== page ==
That visceral encounter — and the ducking, crawling, navigating, negotiating that goes with it — unfolds most powerfully in a few mighty installations at the core of the show. “Clearing” unfurls seven kilometres of a single line of steel “without beginning or end”, coiled into hoops and vortical spirals and then lifted so that what he calls its “horizon” will be some two metres above the floor of one of the Academy’s rooms, many of which have been deconstructed and rebuilt for this show.
“Matrix III” hangs massive grids of mesh in densely intersecting cage-like layers reaching to around two metres from the floor. Staring at or through the grid immediately scrambles optical orientation: “The destruction of single-point perspective by perspective.” At the heart of the multiply walled cage lies an empty space, a resting point for the agitated gaze, comparable to the heart of a maze but here inaccessible from any point of entry.
These big pieces most obviously demand every kind of exertion, but even in the quieter rooms, Gormley wants our intuitive receptors to kick in with an active awareness of how our bodies structure our humanity. At first sight “Slabworks”, a room of 14 constructions of figures disarticulated into card-like building blocks, seem abstracted translations of anatomies caught in horizontal or vertical action or slumped repose: gym time in Cubist Pompeii. Gormley wants people to come into what might look “like a builder’s yard”, the slabs pinned but not fixed, “their deadweight doing its stuff”, so that “your intuitive understanding of how it feels to inhabit a body can be projected on to the works, and can become yours”.
This might end up being suggestive “of the weight of a body against the floor or the way we clasp our hands across our chest when lying on a beach”. Even so, the figures “aren’t pictures of something”, but “something you have to make sense of . . . a collective image”.
Gormley declares more than once that he wants his work to face the future rather than stay tangled up in art memories, but his reflections on our present condition are sieved through absorption in prehistoric time. Working on a television documentary about paleolithic art, in the inner depths of ancient caves he was moved by the realisation that, tens of thousands of years ago, our ancestors already commanded the gift of drawing. They carried the trace marks of visual memory deep into the caves, where they transcribed the lineaments of those visions on to the face of the rock in near total darkness.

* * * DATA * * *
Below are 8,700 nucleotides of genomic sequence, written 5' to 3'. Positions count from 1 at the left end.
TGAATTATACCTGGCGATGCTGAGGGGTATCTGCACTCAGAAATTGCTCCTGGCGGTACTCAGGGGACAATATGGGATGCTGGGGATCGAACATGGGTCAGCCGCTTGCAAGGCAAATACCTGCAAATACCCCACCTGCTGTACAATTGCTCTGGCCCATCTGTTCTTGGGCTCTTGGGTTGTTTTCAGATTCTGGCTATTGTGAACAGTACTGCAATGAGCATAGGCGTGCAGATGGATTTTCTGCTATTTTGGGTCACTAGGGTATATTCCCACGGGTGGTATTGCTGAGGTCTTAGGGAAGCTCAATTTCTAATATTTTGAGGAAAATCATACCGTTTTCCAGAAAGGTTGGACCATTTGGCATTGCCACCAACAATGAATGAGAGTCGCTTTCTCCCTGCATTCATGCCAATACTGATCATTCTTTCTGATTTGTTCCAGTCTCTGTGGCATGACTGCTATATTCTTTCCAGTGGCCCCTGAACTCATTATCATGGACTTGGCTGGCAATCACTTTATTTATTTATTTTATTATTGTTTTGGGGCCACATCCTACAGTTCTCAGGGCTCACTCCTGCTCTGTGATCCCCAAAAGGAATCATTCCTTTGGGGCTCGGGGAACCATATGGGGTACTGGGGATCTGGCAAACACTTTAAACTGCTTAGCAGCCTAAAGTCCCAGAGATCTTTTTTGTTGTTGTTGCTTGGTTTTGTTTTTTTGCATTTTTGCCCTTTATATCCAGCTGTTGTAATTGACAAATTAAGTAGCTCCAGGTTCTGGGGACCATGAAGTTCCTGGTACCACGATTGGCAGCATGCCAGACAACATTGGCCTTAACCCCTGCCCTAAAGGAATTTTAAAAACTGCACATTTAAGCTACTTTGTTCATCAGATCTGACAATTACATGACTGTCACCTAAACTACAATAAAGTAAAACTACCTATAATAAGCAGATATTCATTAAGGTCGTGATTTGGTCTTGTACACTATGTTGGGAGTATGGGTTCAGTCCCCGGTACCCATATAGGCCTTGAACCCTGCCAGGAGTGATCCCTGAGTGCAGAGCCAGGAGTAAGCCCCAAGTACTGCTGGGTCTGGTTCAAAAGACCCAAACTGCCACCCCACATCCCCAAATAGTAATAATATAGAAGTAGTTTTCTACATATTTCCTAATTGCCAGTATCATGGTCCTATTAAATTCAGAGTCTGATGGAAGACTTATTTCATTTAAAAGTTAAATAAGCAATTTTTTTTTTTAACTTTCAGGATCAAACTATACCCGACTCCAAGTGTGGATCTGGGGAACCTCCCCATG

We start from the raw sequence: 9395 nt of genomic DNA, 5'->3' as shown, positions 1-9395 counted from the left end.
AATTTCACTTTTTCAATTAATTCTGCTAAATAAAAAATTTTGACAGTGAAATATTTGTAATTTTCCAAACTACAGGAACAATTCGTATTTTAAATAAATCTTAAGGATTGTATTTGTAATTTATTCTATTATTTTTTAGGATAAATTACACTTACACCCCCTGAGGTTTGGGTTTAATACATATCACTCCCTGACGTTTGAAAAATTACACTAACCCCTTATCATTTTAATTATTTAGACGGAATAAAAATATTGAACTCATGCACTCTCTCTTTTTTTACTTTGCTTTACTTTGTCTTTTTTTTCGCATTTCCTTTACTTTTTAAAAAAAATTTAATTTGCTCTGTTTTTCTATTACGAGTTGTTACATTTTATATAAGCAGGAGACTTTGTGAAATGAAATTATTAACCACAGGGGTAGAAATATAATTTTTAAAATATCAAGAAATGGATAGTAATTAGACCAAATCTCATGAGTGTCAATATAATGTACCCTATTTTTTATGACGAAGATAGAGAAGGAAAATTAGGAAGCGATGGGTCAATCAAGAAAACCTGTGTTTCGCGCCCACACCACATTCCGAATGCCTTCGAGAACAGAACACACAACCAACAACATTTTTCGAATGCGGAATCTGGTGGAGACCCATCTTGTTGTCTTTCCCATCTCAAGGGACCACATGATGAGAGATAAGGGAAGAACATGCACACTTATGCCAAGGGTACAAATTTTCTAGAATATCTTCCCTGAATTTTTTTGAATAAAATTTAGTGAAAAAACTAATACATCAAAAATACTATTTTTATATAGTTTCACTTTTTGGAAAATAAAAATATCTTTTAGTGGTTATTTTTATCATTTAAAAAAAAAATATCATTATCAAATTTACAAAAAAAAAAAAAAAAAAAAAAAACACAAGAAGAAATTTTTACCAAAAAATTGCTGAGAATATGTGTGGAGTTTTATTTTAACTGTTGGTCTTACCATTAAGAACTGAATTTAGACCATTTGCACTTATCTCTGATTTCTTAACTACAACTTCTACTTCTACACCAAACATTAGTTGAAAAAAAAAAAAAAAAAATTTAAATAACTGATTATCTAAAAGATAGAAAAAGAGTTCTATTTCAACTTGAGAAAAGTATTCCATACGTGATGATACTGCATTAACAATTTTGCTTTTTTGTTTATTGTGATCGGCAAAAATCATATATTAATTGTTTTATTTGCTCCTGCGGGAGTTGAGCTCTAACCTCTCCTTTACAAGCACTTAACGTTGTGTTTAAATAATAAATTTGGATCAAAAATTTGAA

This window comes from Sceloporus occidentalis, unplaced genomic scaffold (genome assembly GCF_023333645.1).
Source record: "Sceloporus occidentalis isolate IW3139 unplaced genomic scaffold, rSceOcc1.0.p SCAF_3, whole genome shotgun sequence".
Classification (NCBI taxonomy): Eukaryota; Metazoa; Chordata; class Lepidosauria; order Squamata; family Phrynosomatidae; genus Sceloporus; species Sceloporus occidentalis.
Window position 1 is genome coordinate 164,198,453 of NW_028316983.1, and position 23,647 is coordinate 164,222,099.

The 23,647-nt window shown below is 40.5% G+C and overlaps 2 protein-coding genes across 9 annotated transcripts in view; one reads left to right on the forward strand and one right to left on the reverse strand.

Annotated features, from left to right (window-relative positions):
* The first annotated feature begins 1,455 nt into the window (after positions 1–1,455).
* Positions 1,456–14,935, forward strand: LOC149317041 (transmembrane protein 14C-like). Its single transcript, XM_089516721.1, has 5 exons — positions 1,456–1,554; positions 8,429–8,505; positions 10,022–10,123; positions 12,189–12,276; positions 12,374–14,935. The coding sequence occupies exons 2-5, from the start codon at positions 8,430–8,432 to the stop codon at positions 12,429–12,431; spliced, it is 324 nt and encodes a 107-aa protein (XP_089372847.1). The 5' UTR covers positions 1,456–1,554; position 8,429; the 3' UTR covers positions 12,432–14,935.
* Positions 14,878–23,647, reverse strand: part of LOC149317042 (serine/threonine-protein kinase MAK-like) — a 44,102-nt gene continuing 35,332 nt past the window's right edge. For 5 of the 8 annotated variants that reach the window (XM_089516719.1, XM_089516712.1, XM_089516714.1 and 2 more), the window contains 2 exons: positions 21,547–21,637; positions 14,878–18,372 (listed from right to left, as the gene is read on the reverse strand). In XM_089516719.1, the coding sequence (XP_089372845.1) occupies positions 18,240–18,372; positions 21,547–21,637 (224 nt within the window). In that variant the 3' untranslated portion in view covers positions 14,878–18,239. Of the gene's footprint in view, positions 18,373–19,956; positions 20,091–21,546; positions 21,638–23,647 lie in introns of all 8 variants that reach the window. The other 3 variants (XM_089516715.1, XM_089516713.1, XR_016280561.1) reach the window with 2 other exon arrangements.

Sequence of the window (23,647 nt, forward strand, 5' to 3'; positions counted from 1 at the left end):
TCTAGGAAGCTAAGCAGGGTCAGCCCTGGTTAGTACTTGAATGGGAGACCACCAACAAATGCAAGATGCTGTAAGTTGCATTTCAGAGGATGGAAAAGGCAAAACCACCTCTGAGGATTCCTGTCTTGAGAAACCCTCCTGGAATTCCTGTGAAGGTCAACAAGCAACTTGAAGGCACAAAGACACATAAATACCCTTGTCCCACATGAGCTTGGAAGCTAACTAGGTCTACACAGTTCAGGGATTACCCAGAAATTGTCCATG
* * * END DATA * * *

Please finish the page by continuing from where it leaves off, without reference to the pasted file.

Gormley’s sense that this would have been impossible without some sort of instinctive fit between inner rock and inner body, housings and passages, went to shape his enormous “Cave”, constructed from steel spaces embodying head, trunk, limbs, through which visitors feel their way aided only by two sources of low, glimmering light. We do a clamber-through, banging on the interior walls: that thunderous acoustic, drum beats from within the body like the rush of a pulse heard through a stethoscope, is integral to the sensory drama.
“Cave” may be the climax of the show but, as befits his yogi-like attentiveness to pace and tone, there is at the end of the line a contemplative yin to the clangorous yang. “Host” — named to suggest something sacramental — floods a gallery floor with 25 cubic metres of clay, which is then irrigated to create a red primal soup over the entire space. “The largest watercolour in the world,” he jokes. It’s akin to his friend and early mentor Walter de Maria’s “Earth Room” in New York, but while that characteristically American production is fiercely sanitised to pre-empt intruding bugs, Gormley’s primal matter — a marriage of the elements of water, earth and air with which he began his career 40 years back — is allowed to sit undisturbed by anything other than the shifting radiance of natural light and the gaze of visitors through an opening in the gallery wall.
After all the strenuousness of what has gone before it’s a perfect coda; a silently self-contained glimpse of both origin and destination, the flow of time and the work of process. These have, after all, been Gormley’s life-long preoccupation; he continues to illuminate them with magical gravity.
September 21-December 3, royalacademy.org.uk